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Oklahoma City Philharmonic celebrates 'Russian Enchantment'

Music of Stravinsky and Rachmaninoff focus of Oklahoma City Philharmonic's “Russian Enchantment” classics concert.
Modified: April 8, 2013 at 5:06 pm •  Published: April 9, 2013

There's an interesting phenomenon that exists among works for solo instrument and orchestra. The more familiar a concerto, the harder it is for a soloist to put a distinctive interpretive stamp on the work.

Some observe the composer's guidelines meticulously and let the music speak for itself. Others impose interpretive liberties that can include excessive use of rubato, wide tempo fluctuations or downright quirky approaches.

Olga Kern, who recently made her Oklahoma City Philharmonic debut in Rachmaninoff's “Piano Concerto No. 2 in C Minor,” delivered a performance that generally hewed closely to the former, with a few choices that borrowed from the latter.

Kern opted to perform on a Yamaha concert grand instead of the orchestra's Hamburg Steinway.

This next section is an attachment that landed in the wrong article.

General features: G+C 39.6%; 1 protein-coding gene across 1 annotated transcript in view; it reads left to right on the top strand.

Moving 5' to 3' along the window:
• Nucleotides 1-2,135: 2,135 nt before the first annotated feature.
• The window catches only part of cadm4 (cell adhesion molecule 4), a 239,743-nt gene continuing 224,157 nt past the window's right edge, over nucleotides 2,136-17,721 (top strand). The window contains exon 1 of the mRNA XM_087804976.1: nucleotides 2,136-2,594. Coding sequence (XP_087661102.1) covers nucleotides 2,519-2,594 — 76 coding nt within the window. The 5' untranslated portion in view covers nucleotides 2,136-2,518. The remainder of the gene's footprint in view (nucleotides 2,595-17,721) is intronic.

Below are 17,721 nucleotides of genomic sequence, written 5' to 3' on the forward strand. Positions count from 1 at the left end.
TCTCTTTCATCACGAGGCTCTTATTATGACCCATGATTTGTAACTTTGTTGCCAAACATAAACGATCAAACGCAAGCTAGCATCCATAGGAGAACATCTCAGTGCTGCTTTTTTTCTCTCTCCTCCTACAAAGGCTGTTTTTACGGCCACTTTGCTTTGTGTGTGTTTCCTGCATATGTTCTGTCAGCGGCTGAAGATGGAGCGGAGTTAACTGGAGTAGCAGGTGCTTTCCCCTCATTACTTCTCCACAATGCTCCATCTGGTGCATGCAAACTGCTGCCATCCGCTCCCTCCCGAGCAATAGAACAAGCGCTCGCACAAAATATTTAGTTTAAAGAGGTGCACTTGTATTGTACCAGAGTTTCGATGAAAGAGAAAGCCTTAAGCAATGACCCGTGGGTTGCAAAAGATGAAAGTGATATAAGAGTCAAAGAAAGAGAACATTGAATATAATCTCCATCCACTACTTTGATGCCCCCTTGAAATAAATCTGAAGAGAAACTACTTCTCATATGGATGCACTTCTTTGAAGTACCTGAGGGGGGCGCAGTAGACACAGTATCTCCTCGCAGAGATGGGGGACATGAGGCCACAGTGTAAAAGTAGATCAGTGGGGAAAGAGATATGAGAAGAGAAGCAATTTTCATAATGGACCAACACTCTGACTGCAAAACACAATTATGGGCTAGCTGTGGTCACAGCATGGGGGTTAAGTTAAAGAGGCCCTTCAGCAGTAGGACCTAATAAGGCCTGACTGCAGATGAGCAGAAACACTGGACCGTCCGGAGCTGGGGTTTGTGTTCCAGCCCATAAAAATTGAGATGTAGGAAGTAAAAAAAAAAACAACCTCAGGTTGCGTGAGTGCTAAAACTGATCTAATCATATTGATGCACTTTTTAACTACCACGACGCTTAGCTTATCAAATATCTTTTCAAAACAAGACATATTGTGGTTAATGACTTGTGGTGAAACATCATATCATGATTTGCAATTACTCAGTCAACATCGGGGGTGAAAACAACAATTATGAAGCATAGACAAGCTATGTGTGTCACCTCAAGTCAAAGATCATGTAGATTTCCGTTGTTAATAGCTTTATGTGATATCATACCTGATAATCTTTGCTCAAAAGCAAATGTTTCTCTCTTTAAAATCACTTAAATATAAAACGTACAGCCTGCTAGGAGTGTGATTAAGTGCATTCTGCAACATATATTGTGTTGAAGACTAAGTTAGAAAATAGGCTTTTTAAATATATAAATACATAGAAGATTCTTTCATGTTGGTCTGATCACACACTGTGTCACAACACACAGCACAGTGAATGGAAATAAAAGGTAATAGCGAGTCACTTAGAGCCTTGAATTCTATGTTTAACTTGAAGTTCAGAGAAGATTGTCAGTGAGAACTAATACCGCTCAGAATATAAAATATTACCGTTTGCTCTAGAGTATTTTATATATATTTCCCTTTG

That resulted in a brighter sound although the instrument didn't always speak clearly throughout its seven-octave range.

The Russian pianist's approach to the familiar opening, a series of nine chords ending in C Minor, suggested this was to be a rhythmically solid performance with none of the syrupy excesses that some soloists have applied to this concerto.

But Kern then took a rather free approach to the opening movement's main melody, which made anyone familiar with this concerto sit up and take notice. And while there was generally sparse use of rubato, Kern occasionally lingered in places one usually doesn't encounter them.

The Second Concerto's central Adagio sostenuto unfolded with many sublime moments. Here, Kern seemed content to be the conduit between composer and audience, simply letting the music convey its inherent emotional content without unnecessary fussiness.

In the finale, there were moments where Kern pulled ahead of the orchestra, leaving Joel Levine and the musicians scrambling to keep up. There was even an occasional passage where Kern sounded almost cavalier in her approach.

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